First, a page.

My parents used to live near a famous fishing stream, the Yellow Breeches. Over the years, I noticed that on certain days, there would be a lot more fisherman out there in the water, decked out in their waders, waiting hopefully.
Turns out it wasn’t coincidence. They stock the stream periodically, and the fishermen know when that happens, so they show up to fish when there is a newly stocked stream.
(This seems like cheating to me, but whatever.)
The point is, fish where the fish are biting.
It’s so important to find out where your ideal client likes to hang out.
Once you have established a strong picture of the person or business that will absolutely love and benefit from your service, go out and find where that person spends time.
How to find out where your ideal client hangs out
1. Ask Them
This seems obvious, but many business people forget to actually talk to their customers.
Either do a formal survey of your existing customers, or do it more casually. Next time you’re in conversation with a prospect who you think fits your ideal profile, ask them what their go-to social network is, what magazines they read, what association they belong to, what conferences they attend.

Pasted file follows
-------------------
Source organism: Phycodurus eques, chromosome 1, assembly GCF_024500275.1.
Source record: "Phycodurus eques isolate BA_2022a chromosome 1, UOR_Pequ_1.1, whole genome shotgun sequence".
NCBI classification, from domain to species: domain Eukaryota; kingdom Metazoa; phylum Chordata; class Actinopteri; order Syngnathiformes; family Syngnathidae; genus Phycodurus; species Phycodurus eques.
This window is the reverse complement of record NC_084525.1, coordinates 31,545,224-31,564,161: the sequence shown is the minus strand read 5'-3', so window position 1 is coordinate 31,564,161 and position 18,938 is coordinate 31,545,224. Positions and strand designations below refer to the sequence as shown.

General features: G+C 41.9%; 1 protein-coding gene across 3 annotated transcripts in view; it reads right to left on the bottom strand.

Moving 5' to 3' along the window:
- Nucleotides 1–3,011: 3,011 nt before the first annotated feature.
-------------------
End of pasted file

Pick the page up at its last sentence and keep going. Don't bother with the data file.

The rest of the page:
2. Look at Available Data
There are resources online that will help you sort through the demographics and composition of most of the social networks. Check out the Pew Research Internet Project for yearly updates on social network usage. Edison Research has a wealth of information on social habits.
3. They Gather in Pools
If your ideal customer’s industry has a trade association or magazine, this is a good place to find them congregating.
Look for the association website and see if they have an online community. If it’s open, you can join the community and be helpful (no promoting, just be useful). See if they accept guest posts on their association blog.
Don’t ignore print magazines–many associations have print materials that present an opportunity for articles or advertising.
Another offline opportunity is the time-honored trade show. You don’t have to drag an exhibit with you, just attend and form some relationships. Seek out the chance to be a presenter if the show includes sessions or workshops. Just keep your “knowledgeable expert” hat on and leave the “sneaky marketer” hip waders at home. The more helpful you are, the more leads will naturally flow in your direction.
And then maybe you’ll land the “big one!”